The other art piece depicts a tree putting out roots and struggling to grow on a bare rock in a barren landscape.
“This project was to show our experience through high school and for me the roots is showing the struggle of finding myself through it and the desert of how harsh it was and how lone I felt, but I still persevered and I started to grow as a person,” she said.
The artworks of 59 SCCHS students from Grade 9 to 12 are presented in the exhibition.
“This is the first year that they included Grade 9, which is really nice, because it starts them off on the road of thinking maybe I’m good at this and maybe I could do this,” SCCHS visual arts teacher Constance More said.
She thanked the Art Gallery of Swift Current for hosting the exhibition every year because it is really important for the students.
“Their musician friends and their drama friends get to stand on a stage and get immediate applause,” she said. “The art kids sit quietly in the art room or at home inside their own heads, working away on their art work. I can look at it and go ‘wow, that’s absolutely beautiful, that’s fabulous’ and they know it is but to bring it out into the public and have people go ‘you know something, that’s really nice’ is a real confidence builder for them.”
Cyber School photography teacher Jody Seidler felt proud of her students for producing high-quality work this year.
“Fabulous this year, really, really hard to pick,” she mentioned. “Kim said the same because I do the first pick and I send him a bunch. Then he picks from those and he said really, really good stuff to pick from this year.”
One student created images through high dynamic range (HDR) photography and another took long exposure photographs.
“She is out at night with her camera set for a 20-second exposure of cars going by,” Seidler said. “So she gets the light trails and things like that. … It’s fun and they get the freedom to do what interest them by the Grade 12 level.”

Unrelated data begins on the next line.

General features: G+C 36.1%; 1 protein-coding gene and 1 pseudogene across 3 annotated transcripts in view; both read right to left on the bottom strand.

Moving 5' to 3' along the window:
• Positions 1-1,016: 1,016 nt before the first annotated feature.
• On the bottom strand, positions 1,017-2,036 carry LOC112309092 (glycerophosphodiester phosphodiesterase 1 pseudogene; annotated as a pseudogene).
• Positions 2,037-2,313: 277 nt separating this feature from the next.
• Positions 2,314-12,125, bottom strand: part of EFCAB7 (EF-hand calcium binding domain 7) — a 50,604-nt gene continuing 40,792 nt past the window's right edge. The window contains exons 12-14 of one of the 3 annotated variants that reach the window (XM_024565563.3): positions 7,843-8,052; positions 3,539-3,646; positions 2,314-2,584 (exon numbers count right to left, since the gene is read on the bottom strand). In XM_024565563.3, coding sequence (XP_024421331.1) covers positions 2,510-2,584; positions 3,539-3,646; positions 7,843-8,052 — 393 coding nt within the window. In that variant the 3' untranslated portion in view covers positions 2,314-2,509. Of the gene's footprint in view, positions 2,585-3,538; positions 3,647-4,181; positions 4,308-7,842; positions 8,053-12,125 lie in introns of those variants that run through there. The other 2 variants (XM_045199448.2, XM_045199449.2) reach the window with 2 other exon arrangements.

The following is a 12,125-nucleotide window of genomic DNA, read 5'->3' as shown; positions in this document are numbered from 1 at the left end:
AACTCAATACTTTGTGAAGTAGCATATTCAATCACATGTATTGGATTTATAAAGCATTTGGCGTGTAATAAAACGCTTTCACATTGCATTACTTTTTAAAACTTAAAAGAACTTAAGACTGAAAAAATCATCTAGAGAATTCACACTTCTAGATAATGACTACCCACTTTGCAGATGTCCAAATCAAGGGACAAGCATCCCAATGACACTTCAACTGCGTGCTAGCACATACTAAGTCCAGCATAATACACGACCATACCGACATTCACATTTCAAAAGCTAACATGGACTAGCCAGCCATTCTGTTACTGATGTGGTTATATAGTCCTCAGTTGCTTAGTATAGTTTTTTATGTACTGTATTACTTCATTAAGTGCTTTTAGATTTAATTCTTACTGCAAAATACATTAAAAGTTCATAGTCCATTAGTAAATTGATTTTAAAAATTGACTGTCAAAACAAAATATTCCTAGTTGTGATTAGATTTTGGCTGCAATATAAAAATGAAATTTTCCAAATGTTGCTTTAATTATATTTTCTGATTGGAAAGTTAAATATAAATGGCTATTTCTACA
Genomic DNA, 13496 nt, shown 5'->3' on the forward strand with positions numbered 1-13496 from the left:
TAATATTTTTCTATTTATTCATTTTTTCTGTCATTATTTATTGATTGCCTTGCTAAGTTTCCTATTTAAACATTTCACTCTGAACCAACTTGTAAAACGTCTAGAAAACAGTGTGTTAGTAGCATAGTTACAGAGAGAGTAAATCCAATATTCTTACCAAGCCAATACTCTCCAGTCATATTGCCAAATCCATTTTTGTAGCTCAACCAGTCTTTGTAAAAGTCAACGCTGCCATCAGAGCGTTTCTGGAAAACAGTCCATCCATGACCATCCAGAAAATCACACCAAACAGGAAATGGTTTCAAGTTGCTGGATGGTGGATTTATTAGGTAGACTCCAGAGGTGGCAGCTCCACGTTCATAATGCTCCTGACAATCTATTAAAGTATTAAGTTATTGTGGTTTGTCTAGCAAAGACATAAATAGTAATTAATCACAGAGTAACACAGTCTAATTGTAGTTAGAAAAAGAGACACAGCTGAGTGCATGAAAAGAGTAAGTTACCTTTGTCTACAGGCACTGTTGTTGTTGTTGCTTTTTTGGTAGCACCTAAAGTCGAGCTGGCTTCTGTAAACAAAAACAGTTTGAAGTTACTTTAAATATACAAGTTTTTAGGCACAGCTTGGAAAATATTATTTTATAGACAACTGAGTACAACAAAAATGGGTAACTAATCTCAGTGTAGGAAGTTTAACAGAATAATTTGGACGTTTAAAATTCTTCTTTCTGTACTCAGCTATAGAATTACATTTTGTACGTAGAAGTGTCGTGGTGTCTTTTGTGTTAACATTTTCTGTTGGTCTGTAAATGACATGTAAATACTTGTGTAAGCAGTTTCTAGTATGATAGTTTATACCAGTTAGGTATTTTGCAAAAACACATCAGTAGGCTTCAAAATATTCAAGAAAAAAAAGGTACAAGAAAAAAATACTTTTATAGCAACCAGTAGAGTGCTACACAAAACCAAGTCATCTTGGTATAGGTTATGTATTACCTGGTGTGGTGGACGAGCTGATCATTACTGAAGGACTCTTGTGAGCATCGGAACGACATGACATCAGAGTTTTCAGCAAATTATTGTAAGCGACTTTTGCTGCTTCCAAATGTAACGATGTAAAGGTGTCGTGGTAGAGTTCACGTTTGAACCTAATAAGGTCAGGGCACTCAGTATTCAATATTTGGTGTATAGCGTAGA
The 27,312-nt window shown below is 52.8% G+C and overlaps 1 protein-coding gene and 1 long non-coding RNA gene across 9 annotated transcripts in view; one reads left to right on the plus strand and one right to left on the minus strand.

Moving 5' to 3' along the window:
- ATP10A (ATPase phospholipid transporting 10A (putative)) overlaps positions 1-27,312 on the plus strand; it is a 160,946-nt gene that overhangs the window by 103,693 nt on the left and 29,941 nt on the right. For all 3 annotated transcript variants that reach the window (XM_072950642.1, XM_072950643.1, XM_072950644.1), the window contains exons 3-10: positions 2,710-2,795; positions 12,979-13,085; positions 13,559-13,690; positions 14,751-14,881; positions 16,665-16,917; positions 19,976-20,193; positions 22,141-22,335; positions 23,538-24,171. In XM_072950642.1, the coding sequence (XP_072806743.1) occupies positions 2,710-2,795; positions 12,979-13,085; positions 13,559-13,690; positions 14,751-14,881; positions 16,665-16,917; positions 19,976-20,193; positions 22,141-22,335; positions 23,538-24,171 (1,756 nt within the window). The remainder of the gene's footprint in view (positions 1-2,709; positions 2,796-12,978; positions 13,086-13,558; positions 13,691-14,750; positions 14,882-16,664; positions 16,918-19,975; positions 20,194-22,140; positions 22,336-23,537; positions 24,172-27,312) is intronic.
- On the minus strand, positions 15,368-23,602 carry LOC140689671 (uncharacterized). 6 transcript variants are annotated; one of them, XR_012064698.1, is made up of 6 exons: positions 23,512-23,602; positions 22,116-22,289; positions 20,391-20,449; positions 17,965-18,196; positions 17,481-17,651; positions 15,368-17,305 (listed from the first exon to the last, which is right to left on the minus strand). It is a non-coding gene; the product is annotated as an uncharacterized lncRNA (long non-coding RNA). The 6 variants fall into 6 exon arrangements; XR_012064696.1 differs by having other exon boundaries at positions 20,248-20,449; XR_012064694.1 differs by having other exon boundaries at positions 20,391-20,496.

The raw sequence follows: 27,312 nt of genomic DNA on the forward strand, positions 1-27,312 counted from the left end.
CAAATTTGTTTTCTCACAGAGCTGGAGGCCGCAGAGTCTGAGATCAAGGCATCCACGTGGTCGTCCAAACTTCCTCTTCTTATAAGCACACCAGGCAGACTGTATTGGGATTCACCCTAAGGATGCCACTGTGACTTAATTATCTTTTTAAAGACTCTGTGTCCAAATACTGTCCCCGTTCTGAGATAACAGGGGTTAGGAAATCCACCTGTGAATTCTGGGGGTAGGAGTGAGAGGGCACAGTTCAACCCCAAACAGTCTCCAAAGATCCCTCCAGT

The interest in the Cyber School’s photography program is growing every year.
“It looks like next year could be as high as double this year,” she said. “So we're buying more cameras. Part of it is just the knowledge that it is there to take.”
Ponteix School art teacher Jo-Ann Sadden said there are works from nine students in the exhibition.
“Our school doesn’t offer visual art every year,” she noted. “It depends on student interest, but when we can we try to participate.”
She is very pleased with the art pieces created by her students for this year’s exhibition, which includes a number of mixed media artworks. It is important for her students to participate in this show.
“It’s nice to see your work up on the wall and on display,” she said. “It gives a sense of pride and then you also get a chance to walk around and get ideas and see what other people are doing. To me the most amazing part is that you were creative but you can see what everybody else was doing when they were doing their creative process as well.”
The high-school art show at the West Wing Gallery will be on until June 21. The gallery is open from 1-5 p.m. on Friday, Saturday and Sunday as well as on holiday Mondays.

Read 2665 times Last modified on Thursday, 21 May 2015 12:11